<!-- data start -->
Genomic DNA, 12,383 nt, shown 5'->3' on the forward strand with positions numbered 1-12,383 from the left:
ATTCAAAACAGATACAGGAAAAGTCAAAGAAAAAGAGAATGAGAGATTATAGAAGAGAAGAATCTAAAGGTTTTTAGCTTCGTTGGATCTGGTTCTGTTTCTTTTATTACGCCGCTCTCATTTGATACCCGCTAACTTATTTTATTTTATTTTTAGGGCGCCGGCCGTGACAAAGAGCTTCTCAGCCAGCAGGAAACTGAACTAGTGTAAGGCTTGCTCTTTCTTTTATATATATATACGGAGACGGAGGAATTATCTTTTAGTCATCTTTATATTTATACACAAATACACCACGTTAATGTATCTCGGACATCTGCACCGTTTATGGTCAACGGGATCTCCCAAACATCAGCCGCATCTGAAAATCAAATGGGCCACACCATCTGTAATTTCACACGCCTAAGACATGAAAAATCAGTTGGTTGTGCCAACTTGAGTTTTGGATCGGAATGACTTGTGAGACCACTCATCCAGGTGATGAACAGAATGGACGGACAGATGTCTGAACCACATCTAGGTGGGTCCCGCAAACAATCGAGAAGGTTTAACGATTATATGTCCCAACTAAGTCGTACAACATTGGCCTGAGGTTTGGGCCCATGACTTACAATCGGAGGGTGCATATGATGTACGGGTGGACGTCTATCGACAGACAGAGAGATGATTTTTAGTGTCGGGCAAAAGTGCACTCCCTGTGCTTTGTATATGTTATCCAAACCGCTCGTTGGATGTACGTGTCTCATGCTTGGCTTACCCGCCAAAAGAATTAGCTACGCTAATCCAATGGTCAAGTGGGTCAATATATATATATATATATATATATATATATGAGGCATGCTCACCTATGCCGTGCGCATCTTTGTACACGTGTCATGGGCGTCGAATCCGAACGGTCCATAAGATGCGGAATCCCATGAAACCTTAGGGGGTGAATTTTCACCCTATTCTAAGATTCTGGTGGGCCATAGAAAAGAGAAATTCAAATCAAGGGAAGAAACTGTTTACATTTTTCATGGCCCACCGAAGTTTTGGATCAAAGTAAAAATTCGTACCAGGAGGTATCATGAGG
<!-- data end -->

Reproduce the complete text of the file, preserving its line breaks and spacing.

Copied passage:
Genomic DNA, 12,383 nt, shown 5'->3' on the forward strand with positions numbered 1-12,383 from the left:
ATTCAAAACAGATACAGGAAAAGTCAAAGAAAAAGAGAATGAGAGATTATAGAAGAGAAGAATCTAAAGGTTTTTAGCTTCGTTGGATCTGGTTCTGTTTCTTTTATTACGCCGCTCTCATTTGATACCCGCTAACTTATTTTATTTTATTTTTAGGGCGCCGGCCGTGACAAAGAGCTTCTCAGCCAGCAGGAAACTGAACTAGTGTAAGGCTTGCTCTTTCTTTTATATATATATACGGAGACGGAGGAATTATCTTTTAGTCATCTTTATATTTATACACAAATACACCACGTTAATGTATCTCGGACATCTGCACCGTTTATGGTCAACGGGATCTCCCAAACATCAGCCGCATCTGAAAATCAAATGGGCCACACCATCTGTAATTTCACACGCCTAAGACATGAAAAATCAGTTGGTTGTGCCAACTTGAGTTTTGGATCGGAATGACTTGTGAGACCACTCATCCAGGTGATGAACAGAATGGACGGACAGATGTCTGAACCACATCTAGGTGGGTCCCGCAAACAATCGAGAAGGTTTAACGATTATATGTCCCAACTAAGTCGTACAACATTGGCCTGAGGTTTGGGCCCATGACTTACAATCGGAGGGTGCATATGATGTACGGGTGGACGTCTATCGACAGACAGAGAGATGATTTTTAGTGTCGGGCAAAAGTGCACTCCCTGTGCTTTGTATATGTTATCCAAACCGCTCGTTGGATGTACGTGTCTCATGCTTGGCTTACCCGCCAAAAGAATTAGCTACGCTAATCCAATGGTCAAGTGGGTCAATATATATATATATATATATATATATATATGAGGCATGCTCACCTATGCCGTGCGCATCTTTGTACACGTGTCATGGGCGTCGAATCCGAACGGTCCATAAGATGCGGAATCCCATGAAACCTTAGGGGGTGAATTTTCACCCTATTCTAAGATTCTGGTGGGCCATAGAAAAGAGAAATTCAAATCAAGGGAAGAAACTGTTTACATTTTTCATGGCCCACCGAAGTTTTGGATCAAAGTAAAAATTCGTACCAGGAGGTATCATGAGG